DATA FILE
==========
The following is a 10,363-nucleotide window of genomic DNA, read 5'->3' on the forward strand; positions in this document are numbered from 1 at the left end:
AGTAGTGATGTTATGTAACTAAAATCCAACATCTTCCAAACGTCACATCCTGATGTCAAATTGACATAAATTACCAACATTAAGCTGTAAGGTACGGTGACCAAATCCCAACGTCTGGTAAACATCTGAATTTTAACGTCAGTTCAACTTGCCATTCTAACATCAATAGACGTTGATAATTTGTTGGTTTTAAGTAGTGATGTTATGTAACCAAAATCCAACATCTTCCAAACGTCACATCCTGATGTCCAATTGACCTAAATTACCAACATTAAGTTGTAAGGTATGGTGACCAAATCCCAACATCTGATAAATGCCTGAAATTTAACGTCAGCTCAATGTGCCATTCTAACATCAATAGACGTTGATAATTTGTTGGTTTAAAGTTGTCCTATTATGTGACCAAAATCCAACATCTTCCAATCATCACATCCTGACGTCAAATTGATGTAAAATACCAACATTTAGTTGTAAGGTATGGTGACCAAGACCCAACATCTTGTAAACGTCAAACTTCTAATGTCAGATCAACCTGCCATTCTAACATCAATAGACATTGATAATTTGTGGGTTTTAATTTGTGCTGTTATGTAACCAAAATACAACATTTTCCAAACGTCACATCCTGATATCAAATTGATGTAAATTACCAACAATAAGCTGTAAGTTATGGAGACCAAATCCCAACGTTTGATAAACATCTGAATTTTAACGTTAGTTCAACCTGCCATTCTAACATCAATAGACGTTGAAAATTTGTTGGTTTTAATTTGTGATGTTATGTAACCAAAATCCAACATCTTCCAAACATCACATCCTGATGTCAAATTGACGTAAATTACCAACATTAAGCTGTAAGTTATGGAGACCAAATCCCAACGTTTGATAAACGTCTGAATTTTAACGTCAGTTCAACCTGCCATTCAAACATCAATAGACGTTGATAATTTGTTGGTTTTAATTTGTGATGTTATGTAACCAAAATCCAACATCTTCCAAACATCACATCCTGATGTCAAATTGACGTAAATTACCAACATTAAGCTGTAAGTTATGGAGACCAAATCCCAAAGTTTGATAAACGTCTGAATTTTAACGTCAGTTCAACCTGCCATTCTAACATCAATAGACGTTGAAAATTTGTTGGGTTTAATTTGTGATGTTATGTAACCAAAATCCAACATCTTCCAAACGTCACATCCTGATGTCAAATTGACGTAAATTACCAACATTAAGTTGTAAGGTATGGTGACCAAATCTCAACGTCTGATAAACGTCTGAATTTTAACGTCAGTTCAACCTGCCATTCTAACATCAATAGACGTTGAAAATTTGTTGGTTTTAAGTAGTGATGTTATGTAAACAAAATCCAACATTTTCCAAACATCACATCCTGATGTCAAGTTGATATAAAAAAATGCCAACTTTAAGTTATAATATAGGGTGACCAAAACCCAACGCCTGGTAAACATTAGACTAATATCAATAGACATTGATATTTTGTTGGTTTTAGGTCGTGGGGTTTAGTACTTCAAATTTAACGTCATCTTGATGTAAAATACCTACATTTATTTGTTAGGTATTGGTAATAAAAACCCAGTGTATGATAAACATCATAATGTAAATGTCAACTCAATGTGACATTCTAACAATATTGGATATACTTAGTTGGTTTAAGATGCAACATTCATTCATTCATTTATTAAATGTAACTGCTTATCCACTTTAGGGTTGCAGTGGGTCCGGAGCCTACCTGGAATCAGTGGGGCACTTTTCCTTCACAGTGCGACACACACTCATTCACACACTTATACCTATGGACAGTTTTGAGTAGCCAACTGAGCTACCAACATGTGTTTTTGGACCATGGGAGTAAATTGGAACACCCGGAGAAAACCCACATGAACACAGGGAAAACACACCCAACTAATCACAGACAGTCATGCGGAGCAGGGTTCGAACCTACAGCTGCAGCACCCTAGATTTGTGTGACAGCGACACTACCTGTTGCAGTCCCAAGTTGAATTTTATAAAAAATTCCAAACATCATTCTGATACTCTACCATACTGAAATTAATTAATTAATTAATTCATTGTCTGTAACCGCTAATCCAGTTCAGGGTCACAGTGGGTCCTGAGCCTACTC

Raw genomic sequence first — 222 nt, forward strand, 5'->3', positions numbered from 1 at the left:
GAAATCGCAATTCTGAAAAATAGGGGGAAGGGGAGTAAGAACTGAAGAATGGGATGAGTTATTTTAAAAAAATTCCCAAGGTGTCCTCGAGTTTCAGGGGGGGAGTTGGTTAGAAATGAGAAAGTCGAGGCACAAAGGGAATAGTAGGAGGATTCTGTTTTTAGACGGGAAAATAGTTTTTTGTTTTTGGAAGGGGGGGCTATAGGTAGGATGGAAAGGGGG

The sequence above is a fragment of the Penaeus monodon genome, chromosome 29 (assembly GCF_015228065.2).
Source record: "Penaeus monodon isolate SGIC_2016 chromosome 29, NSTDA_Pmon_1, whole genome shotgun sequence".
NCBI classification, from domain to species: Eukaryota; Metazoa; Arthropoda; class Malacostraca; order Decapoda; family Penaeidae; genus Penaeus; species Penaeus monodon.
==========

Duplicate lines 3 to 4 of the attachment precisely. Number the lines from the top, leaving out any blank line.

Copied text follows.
Raw genomic sequence first — 222 nt, forward strand, 5'->3', positions numbered from 1 at the left:
GAAATCGCAATTCTGAAAAATAGGGGGAAGGGGAGTAAGAACTGAAGAATGGGATGAGTTATTTTAAAAAAATTCCCAAGGTGTCCTCGAGTTTCAGGGGGGGAGTTGGTTAGAAATGAGAAAGTCGAGGCACAAAGGGAATAGTAGGAGGATTCTGTTTTTAGACGGGAAAATAGTTTTTTGTTTTTGGAAGGGGGGGCTATAGGTAGGATGGAAAGGGGG